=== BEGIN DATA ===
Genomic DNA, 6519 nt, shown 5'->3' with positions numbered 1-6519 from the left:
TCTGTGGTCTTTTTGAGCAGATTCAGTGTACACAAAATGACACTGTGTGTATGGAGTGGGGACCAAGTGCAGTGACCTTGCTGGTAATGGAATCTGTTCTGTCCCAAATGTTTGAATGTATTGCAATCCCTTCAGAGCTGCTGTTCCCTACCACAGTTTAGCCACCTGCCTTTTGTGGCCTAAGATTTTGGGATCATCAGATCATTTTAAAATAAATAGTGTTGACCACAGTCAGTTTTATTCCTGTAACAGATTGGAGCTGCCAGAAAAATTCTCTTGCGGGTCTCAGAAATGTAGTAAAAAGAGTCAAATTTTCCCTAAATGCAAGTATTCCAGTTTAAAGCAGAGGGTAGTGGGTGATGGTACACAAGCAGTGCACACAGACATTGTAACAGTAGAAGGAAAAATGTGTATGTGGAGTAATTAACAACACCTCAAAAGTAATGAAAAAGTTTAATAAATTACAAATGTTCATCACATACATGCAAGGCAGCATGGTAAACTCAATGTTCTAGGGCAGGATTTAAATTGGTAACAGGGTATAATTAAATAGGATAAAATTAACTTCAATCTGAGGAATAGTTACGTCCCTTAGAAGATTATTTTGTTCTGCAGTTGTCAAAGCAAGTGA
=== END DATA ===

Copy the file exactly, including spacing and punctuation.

Genomic DNA, 6519 nt, shown 5'->3' with positions numbered 1-6519 from the left:
TCTGTGGTCTTTTTGAGCAGATTCAGTGTACACAAAATGACACTGTGTGTATGGAGTGGGGACCAAGTGCAGTGACCTTGCTGGTAATGGAATCTGTTCTGTCCCAAATGTTTGAATGTATTGCAATCCCTTCAGAGCTGCTGTTCCCTACCACAGTTTAGCCACCTGCCTTTTGTGGCCTAAGATTTTGGGATCATCAGATCATTTTAAAATAAATAGTGTTGACCACAGTCAGTTTTATTCCTGTAACAGATTGGAGCTGCCAGAAAAATTCTCTTGCGGGTCTCAGAAATGTAGTAAAAAGAGTCAAATTTTCCCTAAATGCAAGTATTCCAGTTTAAAGCAGAGGGTAGTGGGTGATGGTACACAAGCAGTGCACACAGACATTGTAACAGTAGAAGGAAAAATGTGTATGTGGAGTAATTAACAACACCTCAAAAGTAATGAAAAAGTTTAATAAATTACAAATGTTCATCACATACATGCAAGGCAGCATGGTAAACTCAATGTTCTAGGGCAGGATTTAAATTGGTAACAGGGTATAATTAAATAGGATAAAATTAACTTCAATCTGAGGAATAGTTACGTCCCTTAGAAGATTATTTTGTTCTGCAGTTGTCAAAGCAAGTGA